'Sprinklers save lives,' Twin Cities firefighter demonstrates the importance of sprinklers
“Sprinklers save lives,” is the message Twin Cities firefighters are trying to get across.
The National Fire Sprinkler Association (NFSA) gave a demonstration, showing the importance of early warning and suppression, which are smoke detectors and fire sprinklers.
NFSA is demonstrating side-by-side a room with and without fire sprinklers. They're making a point after a deadly high-rise fire killed five people in Minneapolis last November.
The building was built too early to require sprinklers by law, according to NFSA.
“The other thing this demonstration will show is the power and how fast fire is,” said Shane Ray, President of the local National Fire Sprinkler Association.
They set both on fire to show the different outcomes.
The fire sprinklers in this first demo room act fast. It sprays 13 gallons every minute right above the source. Seconds later, it's nearly out. When firefighters arrive, they only need to tackle small hot spots.
“The sprinkler system won't completely put out the fire, but it gives us time to actually get in there, put the fire out, and save lives,” said Minneapolis Fire Department Capt. Daniel Olson.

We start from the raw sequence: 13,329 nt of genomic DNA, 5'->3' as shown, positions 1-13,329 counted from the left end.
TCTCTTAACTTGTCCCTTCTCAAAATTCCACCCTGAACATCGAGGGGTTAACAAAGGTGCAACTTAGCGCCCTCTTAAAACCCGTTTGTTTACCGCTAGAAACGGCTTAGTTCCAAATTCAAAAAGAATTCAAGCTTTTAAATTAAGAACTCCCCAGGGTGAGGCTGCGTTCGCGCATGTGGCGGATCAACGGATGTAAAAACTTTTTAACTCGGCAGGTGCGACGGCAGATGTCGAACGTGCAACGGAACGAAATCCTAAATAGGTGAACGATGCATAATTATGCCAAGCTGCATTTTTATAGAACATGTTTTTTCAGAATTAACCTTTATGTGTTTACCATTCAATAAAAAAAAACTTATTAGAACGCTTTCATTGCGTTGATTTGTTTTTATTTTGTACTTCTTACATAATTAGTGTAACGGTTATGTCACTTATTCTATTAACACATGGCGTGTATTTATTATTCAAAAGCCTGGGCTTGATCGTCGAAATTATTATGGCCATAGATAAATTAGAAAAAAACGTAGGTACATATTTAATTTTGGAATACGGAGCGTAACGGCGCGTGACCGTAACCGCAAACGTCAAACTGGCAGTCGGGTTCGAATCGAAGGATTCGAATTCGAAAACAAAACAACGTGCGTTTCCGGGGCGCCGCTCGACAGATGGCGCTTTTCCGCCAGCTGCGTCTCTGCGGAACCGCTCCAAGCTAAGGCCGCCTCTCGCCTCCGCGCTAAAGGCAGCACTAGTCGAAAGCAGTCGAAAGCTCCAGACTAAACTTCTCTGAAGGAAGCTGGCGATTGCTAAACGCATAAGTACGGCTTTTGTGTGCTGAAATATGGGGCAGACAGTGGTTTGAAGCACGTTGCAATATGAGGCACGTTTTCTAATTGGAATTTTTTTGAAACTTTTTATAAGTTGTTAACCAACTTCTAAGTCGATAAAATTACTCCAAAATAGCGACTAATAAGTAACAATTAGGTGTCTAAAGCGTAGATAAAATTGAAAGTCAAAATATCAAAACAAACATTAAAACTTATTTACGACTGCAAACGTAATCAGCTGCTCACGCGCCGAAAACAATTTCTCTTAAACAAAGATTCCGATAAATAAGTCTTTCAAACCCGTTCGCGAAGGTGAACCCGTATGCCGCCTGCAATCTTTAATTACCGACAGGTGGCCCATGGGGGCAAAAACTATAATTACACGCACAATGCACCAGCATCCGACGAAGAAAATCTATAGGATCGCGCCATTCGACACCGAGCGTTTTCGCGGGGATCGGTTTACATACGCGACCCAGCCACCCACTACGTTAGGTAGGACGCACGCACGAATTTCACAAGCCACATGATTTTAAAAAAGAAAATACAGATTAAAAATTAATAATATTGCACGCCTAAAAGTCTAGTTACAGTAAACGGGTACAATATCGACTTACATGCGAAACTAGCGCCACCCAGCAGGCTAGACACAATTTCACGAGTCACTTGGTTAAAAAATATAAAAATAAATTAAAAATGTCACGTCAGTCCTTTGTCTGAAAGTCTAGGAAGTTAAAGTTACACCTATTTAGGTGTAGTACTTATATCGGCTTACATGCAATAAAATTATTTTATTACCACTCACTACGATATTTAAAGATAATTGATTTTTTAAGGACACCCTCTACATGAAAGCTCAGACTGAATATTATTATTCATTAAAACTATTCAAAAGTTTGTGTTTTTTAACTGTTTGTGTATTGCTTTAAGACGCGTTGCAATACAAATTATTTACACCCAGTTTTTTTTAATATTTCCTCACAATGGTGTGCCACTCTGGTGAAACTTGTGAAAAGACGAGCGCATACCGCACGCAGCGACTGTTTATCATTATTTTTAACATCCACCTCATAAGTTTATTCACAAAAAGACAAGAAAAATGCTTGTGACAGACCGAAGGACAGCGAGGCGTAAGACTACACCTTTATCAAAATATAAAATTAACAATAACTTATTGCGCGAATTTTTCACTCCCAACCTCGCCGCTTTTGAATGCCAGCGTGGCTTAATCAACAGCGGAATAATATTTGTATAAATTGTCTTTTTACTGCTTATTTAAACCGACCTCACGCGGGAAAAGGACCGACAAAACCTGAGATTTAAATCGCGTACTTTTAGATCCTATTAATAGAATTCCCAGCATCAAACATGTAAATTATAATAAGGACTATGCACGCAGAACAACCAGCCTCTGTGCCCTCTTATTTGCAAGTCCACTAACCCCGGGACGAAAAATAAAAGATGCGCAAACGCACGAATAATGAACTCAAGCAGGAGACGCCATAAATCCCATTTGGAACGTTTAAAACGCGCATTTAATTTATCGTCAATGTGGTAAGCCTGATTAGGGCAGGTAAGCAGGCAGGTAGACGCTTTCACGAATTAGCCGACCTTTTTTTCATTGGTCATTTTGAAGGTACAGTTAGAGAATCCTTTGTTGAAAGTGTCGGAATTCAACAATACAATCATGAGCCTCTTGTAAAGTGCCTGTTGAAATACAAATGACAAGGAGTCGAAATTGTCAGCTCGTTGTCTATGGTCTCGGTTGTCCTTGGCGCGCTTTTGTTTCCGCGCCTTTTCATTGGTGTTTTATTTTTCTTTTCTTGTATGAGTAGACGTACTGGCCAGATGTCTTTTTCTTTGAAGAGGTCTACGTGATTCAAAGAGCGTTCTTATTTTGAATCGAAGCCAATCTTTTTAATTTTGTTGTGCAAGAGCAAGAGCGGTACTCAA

Without those sprinklers, all you see are smoke and flames. Firefighters arrived within minutes, but by then it's too late.
“The changes of survival drops significantly,” said Olson. “You see a lot of smoke right away, and that's fuel for the fire to continue to get hotter and hotter. Those gases are poisonous, for anyone in that room at that time if they couldn’t get out, chances are they wouldn't survive.”
NFSA is making a case to add safety precautions, saying it'll give every person caught in a fire a better chance of making it out alive.
The issue could be addressed at the State Capitol this session. One bill being considered would require high rise buildings above 75 feet to have sprinklers by 2032.